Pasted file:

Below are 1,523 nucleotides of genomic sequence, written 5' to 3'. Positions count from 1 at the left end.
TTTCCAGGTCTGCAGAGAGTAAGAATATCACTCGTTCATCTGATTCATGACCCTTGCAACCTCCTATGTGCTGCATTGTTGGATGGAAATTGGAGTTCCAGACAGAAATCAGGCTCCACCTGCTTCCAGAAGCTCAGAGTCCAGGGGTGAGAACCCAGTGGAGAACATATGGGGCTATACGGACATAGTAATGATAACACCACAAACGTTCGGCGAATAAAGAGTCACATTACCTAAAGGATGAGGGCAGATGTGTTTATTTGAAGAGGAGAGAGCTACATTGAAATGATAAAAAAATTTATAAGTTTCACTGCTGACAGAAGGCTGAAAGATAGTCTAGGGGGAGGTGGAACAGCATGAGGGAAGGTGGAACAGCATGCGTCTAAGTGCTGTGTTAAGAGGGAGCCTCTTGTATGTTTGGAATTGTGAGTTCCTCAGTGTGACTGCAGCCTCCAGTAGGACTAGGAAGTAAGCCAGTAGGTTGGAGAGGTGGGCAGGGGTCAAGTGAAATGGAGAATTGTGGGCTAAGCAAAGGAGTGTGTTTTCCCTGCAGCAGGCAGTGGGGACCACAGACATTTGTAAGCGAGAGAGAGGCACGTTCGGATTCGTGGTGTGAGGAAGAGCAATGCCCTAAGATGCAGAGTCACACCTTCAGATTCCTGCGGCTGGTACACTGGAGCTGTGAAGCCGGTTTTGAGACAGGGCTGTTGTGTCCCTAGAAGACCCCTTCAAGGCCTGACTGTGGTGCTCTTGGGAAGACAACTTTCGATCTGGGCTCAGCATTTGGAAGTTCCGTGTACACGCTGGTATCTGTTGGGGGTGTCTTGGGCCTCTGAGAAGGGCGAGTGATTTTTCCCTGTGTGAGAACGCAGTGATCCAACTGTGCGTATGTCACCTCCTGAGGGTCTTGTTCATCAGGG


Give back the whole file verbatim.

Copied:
Below are 1,523 nucleotides of genomic sequence, written 5' to 3'. Positions count from 1 at the left end.
TTTCCAGGTCTGCAGAGAGTAAGAATATCACTCGTTCATCTGATTCATGACCCTTGCAACCTCCTATGTGCTGCATTGTTGGATGGAAATTGGAGTTCCAGACAGAAATCAGGCTCCACCTGCTTCCAGAAGCTCAGAGTCCAGGGGTGAGAACCCAGTGGAGAACATATGGGGCTATACGGACATAGTAATGATAACACCACAAACGTTCGGCGAATAAAGAGTCACATTACCTAAAGGATGAGGGCAGATGTGTTTATTTGAAGAGGAGAGAGCTACATTGAAATGATAAAAAAATTTATAAGTTTCACTGCTGACAGAAGGCTGAAAGATAGTCTAGGGGGAGGTGGAACAGCATGAGGGAAGGTGGAACAGCATGCGTCTAAGTGCTGTGTTAAGAGGGAGCCTCTTGTATGTTTGGAATTGTGAGTTCCTCAGTGTGACTGCAGCCTCCAGTAGGACTAGGAAGTAAGCCAGTAGGTTGGAGAGGTGGGCAGGGGTCAAGTGAAATGGAGAATTGTGGGCTAAGCAAAGGAGTGTGTTTTCCCTGCAGCAGGCAGTGGGGACCACAGACATTTGTAAGCGAGAGAGAGGCACGTTCGGATTCGTGGTGTGAGGAAGAGCAATGCCCTAAGATGCAGAGTCACACCTTCAGATTCCTGCGGCTGGTACACTGGAGCTGTGAAGCCGGTTTTGAGACAGGGCTGTTGTGTCCCTAGAAGACCCCTTCAAGGCCTGACTGTGGTGCTCTTGGGAAGACAACTTTCGATCTGGGCTCAGCATTTGGAAGTTCCGTGTACACGCTGGTATCTGTTGGGGGTGTCTTGGGCCTCTGAGAAGGGCGAGTGATTTTTCCCTGTGTGAGAACGCAGTGATCCAACTGTGCGTATGTCACCTCCTGAGGGTCTTGTTCATCAGGG